And in those moments, while I don't find Dawkins convincing, I do understand, deeply, why someone would, or would want to. It would be a relief to stop fearing and trembling over my faith. It does seem like this is all frustrating, difficult, and abstract. And it feels very lonely, because no matter where I go or who I find there, I'm always out of step.

Reading John 17, where Jesus discusses how the church's sense of community, its love for one another, will be held up as evidence of His reality and of the reality of God, I realize that I haven't even experienced, or been part of making, a community like that. And that, when I am completely honest, I haven't actually seen a community like that in any of the churches I've encountered.

It's a problem, one I'm unsure how to go about addressing. But I'm not sure where to start, because I don't know if the problem is just me, and I'm the only one who finds this so hard, or if there is a problem with the church I'm trying to attend, and I either need to try to change it from within or find an entirely new church.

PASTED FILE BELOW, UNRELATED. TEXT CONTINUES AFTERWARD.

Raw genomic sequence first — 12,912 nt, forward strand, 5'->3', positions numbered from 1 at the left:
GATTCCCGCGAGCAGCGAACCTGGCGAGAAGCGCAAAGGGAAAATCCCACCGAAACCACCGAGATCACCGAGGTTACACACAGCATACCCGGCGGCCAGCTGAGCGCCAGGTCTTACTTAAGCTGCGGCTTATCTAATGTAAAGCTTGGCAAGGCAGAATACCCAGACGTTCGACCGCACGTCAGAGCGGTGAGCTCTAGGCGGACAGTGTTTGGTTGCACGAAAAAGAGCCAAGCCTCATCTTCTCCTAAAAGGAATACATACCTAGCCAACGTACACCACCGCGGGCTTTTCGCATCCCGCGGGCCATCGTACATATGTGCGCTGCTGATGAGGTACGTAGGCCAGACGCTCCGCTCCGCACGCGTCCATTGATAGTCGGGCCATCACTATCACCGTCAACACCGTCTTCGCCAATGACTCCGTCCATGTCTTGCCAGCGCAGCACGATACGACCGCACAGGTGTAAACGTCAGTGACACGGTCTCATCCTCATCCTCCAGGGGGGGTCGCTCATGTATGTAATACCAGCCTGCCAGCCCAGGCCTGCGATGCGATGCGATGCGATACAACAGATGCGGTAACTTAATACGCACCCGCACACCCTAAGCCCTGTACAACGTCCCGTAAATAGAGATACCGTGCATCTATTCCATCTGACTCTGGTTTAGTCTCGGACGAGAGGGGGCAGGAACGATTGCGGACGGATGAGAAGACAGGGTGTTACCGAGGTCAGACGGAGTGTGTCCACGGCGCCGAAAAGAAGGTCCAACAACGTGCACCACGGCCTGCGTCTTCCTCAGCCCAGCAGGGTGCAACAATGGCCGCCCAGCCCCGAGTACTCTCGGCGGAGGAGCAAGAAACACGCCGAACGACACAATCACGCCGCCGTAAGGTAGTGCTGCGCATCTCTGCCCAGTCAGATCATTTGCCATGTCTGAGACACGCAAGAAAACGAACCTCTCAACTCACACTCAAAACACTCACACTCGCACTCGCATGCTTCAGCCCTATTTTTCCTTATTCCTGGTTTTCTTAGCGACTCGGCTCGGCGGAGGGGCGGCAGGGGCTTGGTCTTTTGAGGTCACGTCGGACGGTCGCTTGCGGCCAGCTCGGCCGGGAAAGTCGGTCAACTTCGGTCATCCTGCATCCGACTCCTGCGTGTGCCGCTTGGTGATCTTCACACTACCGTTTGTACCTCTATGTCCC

Monday, June 4, 2012

vacation thoughts

So, I haven't posted in the past few days, because I was here:

When I went on my honeymoon (three and a half years ago!), my husband and I got roped into one of those timeshare presentations. Next to the part where Z threatened to black out from hypoglycemic shock if they didn't release us to go get our promised free buffet, my favorite part of the presentation was a video that stressed the importance of vacations in re-establishing relationships with family members and learning more about the people you love.

Evidently, no one takes their five month old along on these timeshare vacations. If I hadn't know it already, I guess I could have learned that my son enjoys waking up at four am, while my husband prefers to sleep until eleven.